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The Mad And The Bad
Inside the Criminal Psyche
She wore a red sari with intricate gold filigree. He wore a jewel-encrusted turban and a black silk suit An orange sash, symbolic of the bond between man and wife in Hindu marriage rites, yoked the coffins in which the two twenty-year-olds lay. After the cremation, their ashes would be taken to India and scattered on the Ganges.
Shaleen Wadwhani was starting medical school on a full scholarship; Hema Sakhrani was aiming for a degree in chemistry. The parents of the engaged couple, immigrants from India and Pakistan, listened over the clouds of incense and glowing candles as a Brahman priest intoned the funeral verses. They sprinkled the bodies with sandalwood oil, colored powders, and clarified butter.
Noticeably absent from the funeral was the Nathan family. Mohes Nathan had been Hema's godmother. Her oldest son, Chandran, had always been something of an uncle to Hema. He used to baby-sit for her and more recently had helped her with her homework and studies.
Now Chandran Nathan sat in a jail cell in Mineola, New York, fifteen miles away, charged with second degree murder in the killing of Hema's betrothed, Shaleen Wadwhani. When Hema was told of her fiance's death, she leaped from the window of her family's sixteenth floor apartment. Her last words were, "Why did this happen?"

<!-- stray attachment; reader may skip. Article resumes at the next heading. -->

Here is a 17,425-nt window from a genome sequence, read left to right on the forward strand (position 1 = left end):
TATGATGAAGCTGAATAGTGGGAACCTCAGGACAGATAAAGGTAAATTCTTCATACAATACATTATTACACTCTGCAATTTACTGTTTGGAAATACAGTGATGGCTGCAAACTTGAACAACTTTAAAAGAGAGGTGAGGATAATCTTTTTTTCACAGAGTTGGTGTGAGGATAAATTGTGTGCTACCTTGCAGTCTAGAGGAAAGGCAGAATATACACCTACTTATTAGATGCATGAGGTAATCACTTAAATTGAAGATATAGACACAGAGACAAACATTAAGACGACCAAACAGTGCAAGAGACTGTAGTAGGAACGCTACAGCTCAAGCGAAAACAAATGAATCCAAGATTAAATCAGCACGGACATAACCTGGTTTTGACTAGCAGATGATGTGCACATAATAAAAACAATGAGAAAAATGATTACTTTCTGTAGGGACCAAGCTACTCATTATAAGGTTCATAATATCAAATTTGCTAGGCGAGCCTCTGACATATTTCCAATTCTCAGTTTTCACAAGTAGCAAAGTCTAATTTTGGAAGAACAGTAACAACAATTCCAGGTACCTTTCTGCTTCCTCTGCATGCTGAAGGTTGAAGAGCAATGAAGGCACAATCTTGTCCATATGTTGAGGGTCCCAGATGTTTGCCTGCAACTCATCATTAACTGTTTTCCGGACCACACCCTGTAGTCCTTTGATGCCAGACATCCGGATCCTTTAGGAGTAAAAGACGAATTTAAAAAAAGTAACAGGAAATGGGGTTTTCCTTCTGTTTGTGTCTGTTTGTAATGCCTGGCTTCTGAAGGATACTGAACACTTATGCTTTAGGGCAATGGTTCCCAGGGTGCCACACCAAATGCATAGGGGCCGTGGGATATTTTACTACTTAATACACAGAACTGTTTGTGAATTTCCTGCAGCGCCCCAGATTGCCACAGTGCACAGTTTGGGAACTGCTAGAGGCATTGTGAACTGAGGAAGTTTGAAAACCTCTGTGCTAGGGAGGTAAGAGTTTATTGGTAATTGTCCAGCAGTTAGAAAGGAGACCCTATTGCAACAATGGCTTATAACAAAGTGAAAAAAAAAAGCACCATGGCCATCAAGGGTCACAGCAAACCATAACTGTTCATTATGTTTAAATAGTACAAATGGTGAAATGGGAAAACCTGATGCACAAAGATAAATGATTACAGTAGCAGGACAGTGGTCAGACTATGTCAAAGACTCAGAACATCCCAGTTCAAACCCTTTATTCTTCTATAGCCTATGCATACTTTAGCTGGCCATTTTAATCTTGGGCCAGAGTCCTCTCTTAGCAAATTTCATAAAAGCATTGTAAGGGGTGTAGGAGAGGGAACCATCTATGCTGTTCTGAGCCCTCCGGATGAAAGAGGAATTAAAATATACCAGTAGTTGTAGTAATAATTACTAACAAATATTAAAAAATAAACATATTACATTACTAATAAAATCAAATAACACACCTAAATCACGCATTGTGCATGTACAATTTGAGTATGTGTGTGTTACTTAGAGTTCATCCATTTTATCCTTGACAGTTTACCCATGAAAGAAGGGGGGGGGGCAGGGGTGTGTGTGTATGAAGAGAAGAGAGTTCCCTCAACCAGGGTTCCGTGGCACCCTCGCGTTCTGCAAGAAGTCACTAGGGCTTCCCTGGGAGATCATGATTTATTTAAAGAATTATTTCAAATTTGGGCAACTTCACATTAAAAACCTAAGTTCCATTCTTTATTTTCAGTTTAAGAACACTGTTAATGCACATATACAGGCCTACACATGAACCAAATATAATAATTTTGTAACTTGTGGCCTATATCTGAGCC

Why did it happen? When I first heard about the killing on the eleven o'clock news, I had a premonition I would be called upon as a forensic psychologist to answer that question. According to the news report, Nathan, a thirty-five-year-old Sri Lankan immigrantand actuary for the City of New York, obsessed with a young woman, had gone berserk, confronted her fiance at his home on suburban Long Island, and emptied forty-one rounds from an assault rifle through the heavy oak door, riddling the body of the young medical student who stood behind it. I watched the television footage of Nathan being taken away in handcuffs by police; I saw how the media were already in the process of turning this swarthy man with his heavy-lidded, glowering eyes into a parody of the evil foreign terrorist.
Nearly a year would pass before my premonition proved true and it became my task to try to get inside the mind of this enigmatic, fearsome man and to reconstruct what nuight have been going on for him at the moment he opened fire with an MAK-90, on Monday, May 24,1993
For more than two decades, I have attempted to straddle two disparate, often conflicting wings of the ever-evolving science of psychology. I've maintained a private psychotherapy practice named Harborview, for its scenic location on Long Island's north shore. My patients are usually high achievers, often pillars of the community, but inside they wrestle with the pain of depression, anxiety, or memories of childhood incest and abuse. Quietly, even heroically, these ordinary folk come week after week to face their problems. When I leave the safety of my therapy office for the courts and the jails, I am grappling with the minds and motives of people who may have the same sources of emotional pain but who have acted it out tragically, often violently.